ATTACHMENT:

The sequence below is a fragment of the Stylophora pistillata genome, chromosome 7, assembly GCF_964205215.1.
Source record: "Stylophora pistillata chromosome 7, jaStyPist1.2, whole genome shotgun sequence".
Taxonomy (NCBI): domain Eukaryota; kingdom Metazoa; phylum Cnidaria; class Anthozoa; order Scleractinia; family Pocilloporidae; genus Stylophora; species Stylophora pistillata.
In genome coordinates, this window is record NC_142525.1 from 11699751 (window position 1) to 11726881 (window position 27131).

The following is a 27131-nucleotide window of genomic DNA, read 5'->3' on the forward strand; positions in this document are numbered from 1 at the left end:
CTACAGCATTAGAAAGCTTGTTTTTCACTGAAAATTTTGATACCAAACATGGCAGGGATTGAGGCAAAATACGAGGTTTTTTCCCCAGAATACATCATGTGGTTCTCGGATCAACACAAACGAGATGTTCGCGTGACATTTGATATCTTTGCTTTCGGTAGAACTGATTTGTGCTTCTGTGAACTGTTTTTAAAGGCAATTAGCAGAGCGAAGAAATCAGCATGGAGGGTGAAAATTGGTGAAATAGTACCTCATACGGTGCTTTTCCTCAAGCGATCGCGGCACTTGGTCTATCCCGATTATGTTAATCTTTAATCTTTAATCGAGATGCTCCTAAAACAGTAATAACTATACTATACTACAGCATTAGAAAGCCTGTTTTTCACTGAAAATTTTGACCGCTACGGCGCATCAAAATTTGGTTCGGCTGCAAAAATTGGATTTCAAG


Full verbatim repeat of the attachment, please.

The sequence below is a fragment of the Stylophora pistillata genome, chromosome 7, assembly GCF_964205215.1.
Source record: "Stylophora pistillata chromosome 7, jaStyPist1.2, whole genome shotgun sequence".
Taxonomy (NCBI): domain Eukaryota; kingdom Metazoa; phylum Cnidaria; class Anthozoa; order Scleractinia; family Pocilloporidae; genus Stylophora; species Stylophora pistillata.
In genome coordinates, this window is record NC_142525.1 from 11699751 (window position 1) to 11726881 (window position 27131).

The following is a 27131-nucleotide window of genomic DNA, read 5'->3' on the forward strand; positions in this document are numbered from 1 at the left end:
CTACAGCATTAGAAAGCTTGTTTTTCACTGAAAATTTTGATACCAAACATGGCAGGGATTGAGGCAAAATACGAGGTTTTTTCCCCAGAATACATCATGTGGTTCTCGGATCAACACAAACGAGATGTTCGCGTGACATTTGATATCTTTGCTTTCGGTAGAACTGATTTGTGCTTCTGTGAACTGTTTTTAAAGGCAATTAGCAGAGCGAAGAAATCAGCATGGAGGGTGAAAATTGGTGAAATAGTACCTCATACGGTGCTTTTCCTCAAGCGATCGCGGCACTTGGTCTATCCCGATTATGTTAATCTTTAATCTTTAATCGAGATGCTCCTAAAACAGTAATAACTATACTATACTACAGCATTAGAAAGCCTGTTTTTCACTGAAAATTTTGACCGCTACGGCGCATCAAAATTTGGTTCGGCTGCAAAAATTGGATTTCAAG